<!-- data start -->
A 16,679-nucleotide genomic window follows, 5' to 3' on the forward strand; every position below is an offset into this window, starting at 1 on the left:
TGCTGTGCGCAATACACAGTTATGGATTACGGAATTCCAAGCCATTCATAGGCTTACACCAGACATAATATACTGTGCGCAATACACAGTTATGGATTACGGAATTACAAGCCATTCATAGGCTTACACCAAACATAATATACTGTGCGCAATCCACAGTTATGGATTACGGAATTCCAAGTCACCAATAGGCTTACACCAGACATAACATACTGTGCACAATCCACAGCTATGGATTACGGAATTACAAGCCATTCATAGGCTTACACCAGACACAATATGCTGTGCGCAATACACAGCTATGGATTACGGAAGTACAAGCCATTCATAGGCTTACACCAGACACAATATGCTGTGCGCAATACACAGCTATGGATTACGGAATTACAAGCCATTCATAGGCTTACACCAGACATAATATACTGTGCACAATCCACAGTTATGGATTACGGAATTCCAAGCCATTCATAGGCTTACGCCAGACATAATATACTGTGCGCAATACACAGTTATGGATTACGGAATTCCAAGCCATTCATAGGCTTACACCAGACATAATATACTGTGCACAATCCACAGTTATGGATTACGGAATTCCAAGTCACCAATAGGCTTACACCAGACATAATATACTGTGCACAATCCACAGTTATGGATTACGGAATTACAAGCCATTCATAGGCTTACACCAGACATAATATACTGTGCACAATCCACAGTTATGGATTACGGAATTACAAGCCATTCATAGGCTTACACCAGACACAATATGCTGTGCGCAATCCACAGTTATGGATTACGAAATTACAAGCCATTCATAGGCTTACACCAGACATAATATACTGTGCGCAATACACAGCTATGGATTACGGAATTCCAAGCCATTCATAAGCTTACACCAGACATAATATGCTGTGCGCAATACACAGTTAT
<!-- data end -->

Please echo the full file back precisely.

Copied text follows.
A 16,679-nucleotide genomic window follows, 5' to 3' on the forward strand; every position below is an offset into this window, starting at 1 on the left:
TGCTGTGCGCAATACACAGTTATGGATTACGGAATTCCAAGCCATTCATAGGCTTACACCAGACATAATATACTGTGCGCAATACACAGTTATGGATTACGGAATTACAAGCCATTCATAGGCTTACACCAAACATAATATACTGTGCGCAATCCACAGTTATGGATTACGGAATTCCAAGTCACCAATAGGCTTACACCAGACATAACATACTGTGCACAATCCACAGCTATGGATTACGGAATTACAAGCCATTCATAGGCTTACACCAGACACAATATGCTGTGCGCAATACACAGCTATGGATTACGGAAGTACAAGCCATTCATAGGCTTACACCAGACACAATATGCTGTGCGCAATACACAGCTATGGATTACGGAATTACAAGCCATTCATAGGCTTACACCAGACATAATATACTGTGCACAATCCACAGTTATGGATTACGGAATTCCAAGCCATTCATAGGCTTACGCCAGACATAATATACTGTGCGCAATACACAGTTATGGATTACGGAATTCCAAGCCATTCATAGGCTTACACCAGACATAATATACTGTGCACAATCCACAGTTATGGATTACGGAATTCCAAGTCACCAATAGGCTTACACCAGACATAATATACTGTGCACAATCCACAGTTATGGATTACGGAATTACAAGCCATTCATAGGCTTACACCAGACATAATATACTGTGCACAATCCACAGTTATGGATTACGGAATTACAAGCCATTCATAGGCTTACACCAGACACAATATGCTGTGCGCAATCCACAGTTATGGATTACGAAATTACAAGCCATTCATAGGCTTACACCAGACATAATATACTGTGCGCAATACACAGCTATGGATTACGGAATTCCAAGCCATTCATAAGCTTACACCAGACATAATATGCTGTGCGCAATACACAGTTAT